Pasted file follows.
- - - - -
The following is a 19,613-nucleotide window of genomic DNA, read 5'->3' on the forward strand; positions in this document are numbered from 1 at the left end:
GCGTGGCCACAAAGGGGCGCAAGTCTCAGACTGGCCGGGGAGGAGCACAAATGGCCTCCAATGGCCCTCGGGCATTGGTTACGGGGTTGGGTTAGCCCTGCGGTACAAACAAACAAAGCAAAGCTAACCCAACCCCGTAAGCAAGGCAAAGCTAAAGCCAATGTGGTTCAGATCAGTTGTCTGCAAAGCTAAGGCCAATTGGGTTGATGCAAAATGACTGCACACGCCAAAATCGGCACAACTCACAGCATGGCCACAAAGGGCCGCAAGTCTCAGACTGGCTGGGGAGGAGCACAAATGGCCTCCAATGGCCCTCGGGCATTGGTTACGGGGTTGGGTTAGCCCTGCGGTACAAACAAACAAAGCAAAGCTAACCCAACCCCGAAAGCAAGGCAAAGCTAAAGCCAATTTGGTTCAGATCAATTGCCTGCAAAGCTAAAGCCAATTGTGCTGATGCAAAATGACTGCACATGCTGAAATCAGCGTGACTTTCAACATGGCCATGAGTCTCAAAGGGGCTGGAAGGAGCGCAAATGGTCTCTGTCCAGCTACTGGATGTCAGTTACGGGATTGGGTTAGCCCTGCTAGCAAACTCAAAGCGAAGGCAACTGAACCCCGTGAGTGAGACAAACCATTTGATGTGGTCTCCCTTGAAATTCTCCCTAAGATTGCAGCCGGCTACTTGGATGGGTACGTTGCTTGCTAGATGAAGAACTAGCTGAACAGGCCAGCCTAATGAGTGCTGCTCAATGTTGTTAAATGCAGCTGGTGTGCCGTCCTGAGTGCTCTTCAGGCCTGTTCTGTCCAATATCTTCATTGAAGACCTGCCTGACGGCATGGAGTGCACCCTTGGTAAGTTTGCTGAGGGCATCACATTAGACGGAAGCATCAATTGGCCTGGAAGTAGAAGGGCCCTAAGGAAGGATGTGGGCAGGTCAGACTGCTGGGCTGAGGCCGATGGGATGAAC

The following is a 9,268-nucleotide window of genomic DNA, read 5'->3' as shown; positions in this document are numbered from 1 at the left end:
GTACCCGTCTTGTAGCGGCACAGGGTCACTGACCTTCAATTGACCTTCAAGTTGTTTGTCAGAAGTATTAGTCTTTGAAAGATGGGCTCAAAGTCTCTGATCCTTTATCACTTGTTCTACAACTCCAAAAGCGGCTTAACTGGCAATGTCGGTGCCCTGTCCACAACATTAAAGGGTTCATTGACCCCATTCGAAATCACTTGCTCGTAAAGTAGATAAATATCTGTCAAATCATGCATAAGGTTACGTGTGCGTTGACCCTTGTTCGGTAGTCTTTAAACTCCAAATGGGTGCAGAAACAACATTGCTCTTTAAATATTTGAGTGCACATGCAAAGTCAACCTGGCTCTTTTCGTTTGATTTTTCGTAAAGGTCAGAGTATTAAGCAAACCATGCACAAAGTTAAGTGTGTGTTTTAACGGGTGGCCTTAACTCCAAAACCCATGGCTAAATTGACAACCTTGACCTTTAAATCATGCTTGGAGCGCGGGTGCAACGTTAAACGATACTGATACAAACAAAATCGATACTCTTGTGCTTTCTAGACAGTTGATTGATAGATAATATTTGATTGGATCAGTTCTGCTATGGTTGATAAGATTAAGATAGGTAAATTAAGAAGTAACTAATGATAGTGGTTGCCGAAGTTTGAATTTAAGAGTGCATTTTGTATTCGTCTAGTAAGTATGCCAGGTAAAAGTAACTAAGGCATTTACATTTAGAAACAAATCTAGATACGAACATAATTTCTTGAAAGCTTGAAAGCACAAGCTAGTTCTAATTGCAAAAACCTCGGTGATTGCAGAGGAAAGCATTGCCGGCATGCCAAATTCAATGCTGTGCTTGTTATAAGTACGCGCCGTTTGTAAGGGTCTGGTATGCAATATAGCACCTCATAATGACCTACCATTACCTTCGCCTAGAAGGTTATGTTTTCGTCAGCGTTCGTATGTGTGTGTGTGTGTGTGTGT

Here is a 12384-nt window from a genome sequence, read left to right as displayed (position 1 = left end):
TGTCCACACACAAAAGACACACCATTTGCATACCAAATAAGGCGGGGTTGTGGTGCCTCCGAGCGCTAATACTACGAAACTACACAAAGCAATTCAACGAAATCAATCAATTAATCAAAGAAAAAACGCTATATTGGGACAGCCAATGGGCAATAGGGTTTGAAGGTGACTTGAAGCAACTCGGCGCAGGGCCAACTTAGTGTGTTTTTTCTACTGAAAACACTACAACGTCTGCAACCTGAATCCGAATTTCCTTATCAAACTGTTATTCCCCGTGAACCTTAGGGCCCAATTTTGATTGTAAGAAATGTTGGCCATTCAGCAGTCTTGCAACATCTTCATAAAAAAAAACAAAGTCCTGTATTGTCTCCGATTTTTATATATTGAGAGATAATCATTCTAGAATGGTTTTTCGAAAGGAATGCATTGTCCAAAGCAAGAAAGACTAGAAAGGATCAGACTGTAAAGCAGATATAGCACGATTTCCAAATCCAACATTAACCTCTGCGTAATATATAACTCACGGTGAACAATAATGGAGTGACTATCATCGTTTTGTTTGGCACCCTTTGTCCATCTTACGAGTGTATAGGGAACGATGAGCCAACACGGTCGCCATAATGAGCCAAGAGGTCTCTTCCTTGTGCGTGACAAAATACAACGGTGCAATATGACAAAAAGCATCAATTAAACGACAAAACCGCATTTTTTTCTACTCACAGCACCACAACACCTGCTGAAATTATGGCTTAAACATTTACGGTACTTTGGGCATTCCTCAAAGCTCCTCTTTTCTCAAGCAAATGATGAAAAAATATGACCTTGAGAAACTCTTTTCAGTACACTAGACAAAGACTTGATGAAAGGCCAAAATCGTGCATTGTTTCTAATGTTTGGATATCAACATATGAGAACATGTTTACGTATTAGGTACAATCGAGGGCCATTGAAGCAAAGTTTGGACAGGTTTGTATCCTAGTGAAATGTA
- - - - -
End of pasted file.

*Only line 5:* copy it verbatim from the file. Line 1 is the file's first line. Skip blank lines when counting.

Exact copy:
Here is a 12384-nt window from a genome sequence, read left to right as displayed (position 1 = left end):